|Workers with Christner Services framed a building in Dubuque, Iowa. Construction spending and pending home sales fared better than expected in March. (Kori Newby/ Telegraph Herald/ Associated Press)|
Pending home resales up again
WASHINGTON - Pending sales of US existing homes posted their first back-to-back gain in almost a year in March, and construction spending ended a six-month slide, spurring a rally in stocks.
The number of Americans signing contracts to buy previously owned homes jumped 3.2 percent after a 2 percent gain in February, the National Association of Realtors said yesterday in Washington. Construction unexpectedly rose 0.3 percent as gains in commercial and government projects overshadowed a continued drop in homebuilding, Commerce Department data showed.
"People are worrying a bit less about a depression and starting to see signs of recovery," said James O'Sullivan, a senior economist at UBS Securities LLC in Stamford, Conn.
Yesterday's figures indicate the biggest slump in home construction on record may end this year. Shares of builders including Hovnanian Enterprises Inc., Lennar Corp., and Pulte Homes Inc. helped spur the gains in stocks yesterday.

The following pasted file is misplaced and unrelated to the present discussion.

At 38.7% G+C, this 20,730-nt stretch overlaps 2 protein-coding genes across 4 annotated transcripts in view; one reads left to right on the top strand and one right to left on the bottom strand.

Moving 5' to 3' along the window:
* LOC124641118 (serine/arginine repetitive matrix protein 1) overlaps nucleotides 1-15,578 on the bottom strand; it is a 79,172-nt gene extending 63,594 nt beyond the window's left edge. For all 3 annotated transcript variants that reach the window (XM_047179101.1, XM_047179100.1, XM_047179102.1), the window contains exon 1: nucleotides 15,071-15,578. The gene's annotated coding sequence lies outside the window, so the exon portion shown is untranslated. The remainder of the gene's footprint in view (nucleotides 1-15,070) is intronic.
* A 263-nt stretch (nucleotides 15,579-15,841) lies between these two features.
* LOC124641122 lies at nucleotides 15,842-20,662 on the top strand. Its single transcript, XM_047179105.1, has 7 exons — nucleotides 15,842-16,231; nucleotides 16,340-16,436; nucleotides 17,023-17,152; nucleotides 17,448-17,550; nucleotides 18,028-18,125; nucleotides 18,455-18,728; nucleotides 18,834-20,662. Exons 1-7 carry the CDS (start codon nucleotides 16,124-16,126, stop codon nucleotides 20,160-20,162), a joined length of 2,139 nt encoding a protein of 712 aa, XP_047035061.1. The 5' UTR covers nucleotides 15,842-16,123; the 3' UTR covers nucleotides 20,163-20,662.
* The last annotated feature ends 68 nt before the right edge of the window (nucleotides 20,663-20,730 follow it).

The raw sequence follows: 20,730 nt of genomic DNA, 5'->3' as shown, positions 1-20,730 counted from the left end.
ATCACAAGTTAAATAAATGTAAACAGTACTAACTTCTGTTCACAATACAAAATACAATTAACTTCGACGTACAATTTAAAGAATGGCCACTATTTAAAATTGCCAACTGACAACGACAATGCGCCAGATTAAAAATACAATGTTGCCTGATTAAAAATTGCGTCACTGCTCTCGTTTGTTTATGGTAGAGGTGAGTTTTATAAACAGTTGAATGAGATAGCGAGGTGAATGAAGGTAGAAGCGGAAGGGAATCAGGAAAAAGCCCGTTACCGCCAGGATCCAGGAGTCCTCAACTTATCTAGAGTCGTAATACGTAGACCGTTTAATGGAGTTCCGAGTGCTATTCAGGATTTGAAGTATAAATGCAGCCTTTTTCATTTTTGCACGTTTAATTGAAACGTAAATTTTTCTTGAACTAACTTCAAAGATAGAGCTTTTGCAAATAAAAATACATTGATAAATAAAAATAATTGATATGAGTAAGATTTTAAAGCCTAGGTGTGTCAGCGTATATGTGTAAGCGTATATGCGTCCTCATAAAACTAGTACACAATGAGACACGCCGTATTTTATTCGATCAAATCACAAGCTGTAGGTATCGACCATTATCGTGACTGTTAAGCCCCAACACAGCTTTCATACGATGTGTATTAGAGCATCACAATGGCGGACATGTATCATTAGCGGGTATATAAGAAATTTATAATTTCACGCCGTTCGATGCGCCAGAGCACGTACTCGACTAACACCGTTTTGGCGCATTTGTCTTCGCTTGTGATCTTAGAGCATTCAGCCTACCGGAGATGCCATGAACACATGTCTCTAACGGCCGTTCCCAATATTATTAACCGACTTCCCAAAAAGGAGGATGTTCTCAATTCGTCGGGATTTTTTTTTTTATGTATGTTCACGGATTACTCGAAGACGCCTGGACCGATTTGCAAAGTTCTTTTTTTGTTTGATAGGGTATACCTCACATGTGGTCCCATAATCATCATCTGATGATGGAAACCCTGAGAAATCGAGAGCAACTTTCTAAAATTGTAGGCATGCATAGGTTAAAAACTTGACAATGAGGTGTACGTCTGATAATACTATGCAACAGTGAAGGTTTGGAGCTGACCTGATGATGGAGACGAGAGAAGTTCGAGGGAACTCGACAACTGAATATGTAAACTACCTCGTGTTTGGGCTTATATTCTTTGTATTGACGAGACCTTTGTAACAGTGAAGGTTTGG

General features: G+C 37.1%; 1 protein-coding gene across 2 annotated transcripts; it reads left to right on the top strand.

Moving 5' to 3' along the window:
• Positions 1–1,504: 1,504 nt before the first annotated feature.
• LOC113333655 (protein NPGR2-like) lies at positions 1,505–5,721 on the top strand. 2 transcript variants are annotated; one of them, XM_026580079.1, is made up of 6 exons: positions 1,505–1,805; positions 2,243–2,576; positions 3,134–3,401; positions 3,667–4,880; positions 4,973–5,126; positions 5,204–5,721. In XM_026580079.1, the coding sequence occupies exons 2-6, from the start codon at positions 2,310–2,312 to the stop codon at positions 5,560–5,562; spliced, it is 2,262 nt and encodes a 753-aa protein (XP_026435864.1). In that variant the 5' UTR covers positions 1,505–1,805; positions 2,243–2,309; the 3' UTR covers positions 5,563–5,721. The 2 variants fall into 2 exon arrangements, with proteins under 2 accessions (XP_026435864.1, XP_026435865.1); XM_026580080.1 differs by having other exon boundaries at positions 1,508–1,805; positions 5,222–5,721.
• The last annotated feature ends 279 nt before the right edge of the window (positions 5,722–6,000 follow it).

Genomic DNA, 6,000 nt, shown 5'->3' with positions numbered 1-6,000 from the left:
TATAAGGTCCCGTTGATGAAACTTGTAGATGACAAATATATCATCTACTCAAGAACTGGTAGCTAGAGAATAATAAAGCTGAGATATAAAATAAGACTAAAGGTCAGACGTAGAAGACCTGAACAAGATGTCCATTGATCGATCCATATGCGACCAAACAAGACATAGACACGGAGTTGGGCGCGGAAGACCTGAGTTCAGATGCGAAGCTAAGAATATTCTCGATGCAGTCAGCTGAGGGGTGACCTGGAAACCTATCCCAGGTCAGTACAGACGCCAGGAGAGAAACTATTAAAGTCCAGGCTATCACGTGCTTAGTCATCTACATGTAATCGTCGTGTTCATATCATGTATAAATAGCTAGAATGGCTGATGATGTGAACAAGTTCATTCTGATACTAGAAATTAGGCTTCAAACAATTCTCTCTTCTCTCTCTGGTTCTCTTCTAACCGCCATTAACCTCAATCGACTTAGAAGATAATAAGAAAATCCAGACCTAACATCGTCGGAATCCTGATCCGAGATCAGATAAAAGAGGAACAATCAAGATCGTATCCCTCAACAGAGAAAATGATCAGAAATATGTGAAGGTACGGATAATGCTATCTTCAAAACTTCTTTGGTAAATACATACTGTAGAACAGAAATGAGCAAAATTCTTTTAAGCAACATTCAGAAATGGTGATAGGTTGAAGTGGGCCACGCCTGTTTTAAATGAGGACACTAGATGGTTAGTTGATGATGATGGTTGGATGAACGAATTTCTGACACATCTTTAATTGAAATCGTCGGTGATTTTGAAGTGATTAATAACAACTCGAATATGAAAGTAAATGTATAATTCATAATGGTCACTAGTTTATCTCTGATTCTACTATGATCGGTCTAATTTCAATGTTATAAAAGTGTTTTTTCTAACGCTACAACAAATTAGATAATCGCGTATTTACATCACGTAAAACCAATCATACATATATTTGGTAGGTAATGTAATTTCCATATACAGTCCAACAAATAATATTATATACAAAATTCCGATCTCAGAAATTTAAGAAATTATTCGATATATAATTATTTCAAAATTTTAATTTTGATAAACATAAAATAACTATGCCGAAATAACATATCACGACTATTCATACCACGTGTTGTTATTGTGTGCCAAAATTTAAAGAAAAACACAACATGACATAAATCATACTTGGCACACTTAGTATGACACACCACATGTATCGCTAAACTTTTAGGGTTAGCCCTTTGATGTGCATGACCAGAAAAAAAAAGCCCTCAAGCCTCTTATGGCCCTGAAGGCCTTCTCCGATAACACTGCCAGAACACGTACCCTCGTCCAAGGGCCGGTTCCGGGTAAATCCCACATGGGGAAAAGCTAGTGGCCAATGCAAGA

The Standard & Poor's 500 index rose 3.4 percent to close at 907.25. The S&P 500 Supercomposite Homebuilding Index was up 9.2 percent. The yield on benchmark 10-year notes was little changed at 3.15 percent at 4:21 p.m. in New York.
Economists forecast the pending sales index would be unchanged, according to the median of 32 projections in a Bloomberg News survey. Estimates ranged from a 2.3 percent drop to an increase of 3.5 percent.
Pending resales are considered a leading indicator because they track contract signings. The realty association's existing home sales report tallies closings, which typically occur a month or two later. The group, whose pending data goes back to January 2001, started publishing the index in March 2005.
Two of four regions saw an increase, yesterday's report showed. Purchases rose 8.5 percent in the South and 3.9 percent in the West, and fell 5.7 percent in the Northeast and 1 percent in the Midwest.
Other reports point to some stabilization in the housing market. The decline in home prices in 20 major US cities slowed during February for the first time since 2007, the S&P/Case-Shiller index showed on April 28.